Kids & Obesity

The topic of nutrition has been appearing more frequently around the state of Texas, where I live and work, over the past year. Though Texas is unique in many ways, it is not unique in nutritional trends, and our experience here is similar to the rest of North America.

Some radical changes have been made to how our children are eating. Thirty percent of the children in Texas between the ages of 2-19 are overweight or obese.

Common myths about overweight children used to be that they would grow into their weight, or that it’s just baby fat, which they will lose, as they get older. The frightening reality is that most of these children will be overweight or obese as adults.

Type 2 Diabetes is typically detected in adults and the primary cause for developing the disease is being overweight. Over the past few years, Doctors are identifying an increasing amount of children with Type 2 Diabetes. The primary cause was also being overweight.

This alarming discovery triggered the state of Texas to recognize that the obesity problem in our state is an epidemic.

If we do not make changes, the number of overweight or obese children in Texas is expected to increase 50 percent by 2040.

The healthcare costs for overweight and obesity related illnesses are expected to be in the ballpark of $39 billion by 2040 in Texas alone.

We are reaching a point where treatment may not be affordable, so we must work on prevention. Every opportunity to educate children on eating properly and exercising should be utilized.

Schools to Camps

Texas has started taking steps to provide healthier foods in schools. Over the past school year, all schools in Texas had to follow a Nutrition Policy set forth by the Texas Department of Agriculture (TDA). The policy strongly regulates “Foods with Minimal Nutritional Value.” These are foods that provide little benefit to the body. Foods such as candy and sodas would fall into this category. These foods have been eliminated from elementary schools and are only offered at certain times of the day for middle and high school.

Another major focus of the policies is to get fried food out. All fryers must be out of the schools by January of 2009. Potato products, that have been fried or par-fried, are limited to 3 oz servings. They can only be served so many times a week, depending on the grade level. Other items that are usually fried must now be baked. Cookies, chips, bakery goods, and desserts have been reduced in portion size.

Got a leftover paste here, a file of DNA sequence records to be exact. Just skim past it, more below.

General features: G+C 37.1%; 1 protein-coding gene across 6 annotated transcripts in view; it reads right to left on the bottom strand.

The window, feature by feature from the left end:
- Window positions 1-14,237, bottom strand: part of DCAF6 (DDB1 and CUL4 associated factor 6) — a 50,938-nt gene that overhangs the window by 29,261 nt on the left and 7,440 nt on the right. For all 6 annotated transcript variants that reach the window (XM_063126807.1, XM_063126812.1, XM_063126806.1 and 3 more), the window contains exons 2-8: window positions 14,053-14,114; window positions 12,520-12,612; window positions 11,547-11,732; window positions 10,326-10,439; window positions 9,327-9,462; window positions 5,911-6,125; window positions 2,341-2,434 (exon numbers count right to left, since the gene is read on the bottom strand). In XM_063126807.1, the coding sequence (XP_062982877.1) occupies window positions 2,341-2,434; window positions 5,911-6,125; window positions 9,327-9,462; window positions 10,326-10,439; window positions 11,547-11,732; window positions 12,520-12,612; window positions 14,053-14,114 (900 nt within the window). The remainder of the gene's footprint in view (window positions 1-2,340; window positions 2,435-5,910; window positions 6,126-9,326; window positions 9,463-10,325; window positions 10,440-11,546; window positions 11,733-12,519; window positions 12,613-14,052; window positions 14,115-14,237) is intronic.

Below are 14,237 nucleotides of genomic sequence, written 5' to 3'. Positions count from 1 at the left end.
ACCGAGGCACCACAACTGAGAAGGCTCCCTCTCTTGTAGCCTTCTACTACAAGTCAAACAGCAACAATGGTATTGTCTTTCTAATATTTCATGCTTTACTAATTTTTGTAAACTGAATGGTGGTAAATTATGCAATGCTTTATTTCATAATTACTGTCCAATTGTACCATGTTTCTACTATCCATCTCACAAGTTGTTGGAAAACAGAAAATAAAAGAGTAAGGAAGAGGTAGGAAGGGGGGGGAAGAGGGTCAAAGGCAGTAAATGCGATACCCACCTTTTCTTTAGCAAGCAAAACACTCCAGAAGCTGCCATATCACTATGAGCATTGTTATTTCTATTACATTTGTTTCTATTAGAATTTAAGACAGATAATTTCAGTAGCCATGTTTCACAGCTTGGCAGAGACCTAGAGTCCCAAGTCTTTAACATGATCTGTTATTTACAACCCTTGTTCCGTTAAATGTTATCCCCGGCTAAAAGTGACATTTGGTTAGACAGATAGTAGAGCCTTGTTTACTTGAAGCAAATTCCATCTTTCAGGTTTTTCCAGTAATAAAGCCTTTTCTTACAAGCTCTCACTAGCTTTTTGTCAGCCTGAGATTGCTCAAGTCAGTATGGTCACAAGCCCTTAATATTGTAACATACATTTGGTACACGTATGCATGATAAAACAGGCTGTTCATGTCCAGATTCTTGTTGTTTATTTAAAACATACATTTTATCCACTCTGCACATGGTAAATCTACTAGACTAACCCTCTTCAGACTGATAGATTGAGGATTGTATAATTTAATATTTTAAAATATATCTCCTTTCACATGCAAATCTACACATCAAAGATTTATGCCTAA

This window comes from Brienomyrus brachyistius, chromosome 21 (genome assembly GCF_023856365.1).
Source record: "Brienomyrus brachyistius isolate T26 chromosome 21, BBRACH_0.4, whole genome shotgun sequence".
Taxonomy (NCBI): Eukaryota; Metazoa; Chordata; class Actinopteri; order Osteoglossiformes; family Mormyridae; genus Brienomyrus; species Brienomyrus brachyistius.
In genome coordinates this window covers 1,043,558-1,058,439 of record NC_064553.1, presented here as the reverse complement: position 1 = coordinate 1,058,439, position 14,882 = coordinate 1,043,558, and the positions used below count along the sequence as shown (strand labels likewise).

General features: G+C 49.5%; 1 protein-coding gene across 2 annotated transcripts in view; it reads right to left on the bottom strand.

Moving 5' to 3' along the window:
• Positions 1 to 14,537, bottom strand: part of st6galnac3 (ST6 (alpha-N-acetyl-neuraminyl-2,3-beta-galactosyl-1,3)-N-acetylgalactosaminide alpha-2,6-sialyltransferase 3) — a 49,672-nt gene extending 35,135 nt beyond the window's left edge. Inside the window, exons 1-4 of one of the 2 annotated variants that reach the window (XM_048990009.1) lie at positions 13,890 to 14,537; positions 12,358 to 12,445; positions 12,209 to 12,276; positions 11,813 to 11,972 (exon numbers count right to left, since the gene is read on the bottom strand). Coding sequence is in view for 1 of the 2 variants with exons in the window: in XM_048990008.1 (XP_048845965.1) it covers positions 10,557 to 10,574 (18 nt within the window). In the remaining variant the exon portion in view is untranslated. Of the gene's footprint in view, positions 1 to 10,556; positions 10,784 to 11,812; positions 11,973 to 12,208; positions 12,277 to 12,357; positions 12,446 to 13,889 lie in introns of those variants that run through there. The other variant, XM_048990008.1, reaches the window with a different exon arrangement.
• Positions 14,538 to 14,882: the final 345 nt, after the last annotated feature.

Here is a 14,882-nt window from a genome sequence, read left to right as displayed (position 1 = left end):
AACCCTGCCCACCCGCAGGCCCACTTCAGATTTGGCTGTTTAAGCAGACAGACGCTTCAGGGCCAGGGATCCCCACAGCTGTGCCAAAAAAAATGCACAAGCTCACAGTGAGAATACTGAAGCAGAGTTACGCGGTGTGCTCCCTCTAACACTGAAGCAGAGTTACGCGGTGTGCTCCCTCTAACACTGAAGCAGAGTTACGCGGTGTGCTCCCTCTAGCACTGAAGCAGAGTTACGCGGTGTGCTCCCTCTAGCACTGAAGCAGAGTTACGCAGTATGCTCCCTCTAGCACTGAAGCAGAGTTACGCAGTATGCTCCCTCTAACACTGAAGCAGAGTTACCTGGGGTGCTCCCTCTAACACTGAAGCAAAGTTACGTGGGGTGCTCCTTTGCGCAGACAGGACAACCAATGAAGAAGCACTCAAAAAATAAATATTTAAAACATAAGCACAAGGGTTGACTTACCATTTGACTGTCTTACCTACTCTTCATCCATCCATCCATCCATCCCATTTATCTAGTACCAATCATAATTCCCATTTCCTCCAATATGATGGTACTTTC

This is just a start for the schools. More guidelines will be put into place to ensure that our kids are eating better at school. Summer and other non-school programs can support the efforts of the schools by adhering to these guidelines as well.

The Pyramid Tool

One recent change in nutrition that is a great tool to use with children is the new Food Guide Pyramid. (Editor’s Note: this has since been renamed Choose My Plate and can be found at

The new pyramid is now interactive and can be personalized to the individual. It takes into consideration a person’s age, gender and activity level. The activity level is based on aerobic activity in addition to normal daily activity.

On a personalized pyramid, examples are given of portion sizes to guide you in what quantity of food a person should eat from each food group.

The Web site provides a diet and exercise assessment tool, called My Pyramid Tracker. This tool helps each person determine calories, grams of fat, sodium intake, and so on, in one day. It also helps the person determine how many calories they burned that day with exercise. It lets the person know if the food they ate and the exercise they did was good or not.

Finally, this Web site offers Meal Tracking sheets. These sheets help a person to write down what they have eaten for an entire day and how much they ate of each food. It helps to give a good perspective on how much food a person is really eating. The new My Pyramid is a valuable tool to use and kids need to know about it.

Action Plan

When planning your menu, here is some advice to take into consideration. Whole grains are always a better choice than grains with enriched flours.

Fresh or frozen fruits and vegetables are a better choice than canned. If the only option is canned fruit, buy canned fruit packed in its natural juices.

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